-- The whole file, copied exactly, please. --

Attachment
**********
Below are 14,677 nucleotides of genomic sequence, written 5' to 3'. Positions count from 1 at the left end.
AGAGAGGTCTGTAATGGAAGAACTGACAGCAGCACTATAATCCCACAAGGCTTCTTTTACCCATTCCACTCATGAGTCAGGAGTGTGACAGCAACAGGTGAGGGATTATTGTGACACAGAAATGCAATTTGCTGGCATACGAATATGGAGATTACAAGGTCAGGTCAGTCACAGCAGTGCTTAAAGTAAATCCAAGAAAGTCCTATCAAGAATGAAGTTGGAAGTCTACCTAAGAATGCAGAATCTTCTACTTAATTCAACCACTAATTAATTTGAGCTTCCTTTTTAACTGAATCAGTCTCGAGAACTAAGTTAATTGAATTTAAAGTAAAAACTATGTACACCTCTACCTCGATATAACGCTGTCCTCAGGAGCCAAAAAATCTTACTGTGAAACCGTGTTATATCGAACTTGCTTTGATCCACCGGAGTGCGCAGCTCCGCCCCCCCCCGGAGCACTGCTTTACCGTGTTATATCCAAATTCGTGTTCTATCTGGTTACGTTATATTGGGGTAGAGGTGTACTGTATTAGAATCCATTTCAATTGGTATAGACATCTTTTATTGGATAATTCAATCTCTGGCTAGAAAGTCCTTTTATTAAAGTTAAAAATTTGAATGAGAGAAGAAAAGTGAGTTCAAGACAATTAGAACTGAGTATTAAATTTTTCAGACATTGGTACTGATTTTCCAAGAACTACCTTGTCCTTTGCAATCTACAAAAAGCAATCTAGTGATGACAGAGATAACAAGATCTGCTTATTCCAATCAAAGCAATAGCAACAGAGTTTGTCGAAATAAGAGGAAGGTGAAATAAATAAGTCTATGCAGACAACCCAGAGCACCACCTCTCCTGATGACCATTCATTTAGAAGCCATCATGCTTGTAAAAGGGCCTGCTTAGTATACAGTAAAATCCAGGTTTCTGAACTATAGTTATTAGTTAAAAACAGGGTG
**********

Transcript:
Below are 14,677 nucleotides of genomic sequence, written 5' to 3'. Positions count from 1 at the left end.
AGAGAGGTCTGTAATGGAAGAACTGACAGCAGCACTATAATCCCACAAGGCTTCTTTTACCCATTCCACTCATGAGTCAGGAGTGTGACAGCAACAGGTGAGGGATTATTGTGACACAGAAATGCAATTTGCTGGCATACGAATATGGAGATTACAAGGTCAGGTCAGTCACAGCAGTGCTTAAAGTAAATCCAAGAAAGTCCTATCAAGAATGAAGTTGGAAGTCTACCTAAGAATGCAGAATCTTCTACTTAATTCAACCACTAATTAATTTGAGCTTCCTTTTTAACTGAATCAGTCTCGAGAACTAAGTTAATTGAATTTAAAGTAAAAACTATGTACACCTCTACCTCGATATAACGCTGTCCTCAGGAGCCAAAAAATCTTACTGTGAAACCGTGTTATATCGAACTTGCTTTGATCCACCGGAGTGCGCAGCTCCGCCCCCCCCCGGAGCACTGCTTTACCGTGTTATATCCAAATTCGTGTTCTATCTGGTTACGTTATATTGGGGTAGAGGTGTACTGTATTAGAATCCATTTCAATTGGTATAGACATCTTTTATTGGATAATTCAATCTCTGGCTAGAAAGTCCTTTTATTAAAGTTAAAAATTTGAATGAGAGAAGAAAAGTGAGTTCAAGACAATTAGAACTGAGTATTAAATTTTTCAGACATTGGTACTGATTTTCCAAGAACTACCTTGTCCTTTGCAATCTACAAAAAGCAATCTAGTGATGACAGAGATAACAAGATCTGCTTATTCCAATCAAAGCAATAGCAACAGAGTTTGTCGAAATAAGAGGAAGGTGAAATAAATAAGTCTATGCAGACAACCCAGAGCACCACCTCTCCTGATGACCATTCATTTAGAAGCCATCATGCTTGTAAAAGGGCCTGCTTAGTATACAGTAAAATCCAGGTTTCTGAACTATAGTTATTAGTTAAAAACAGGGTG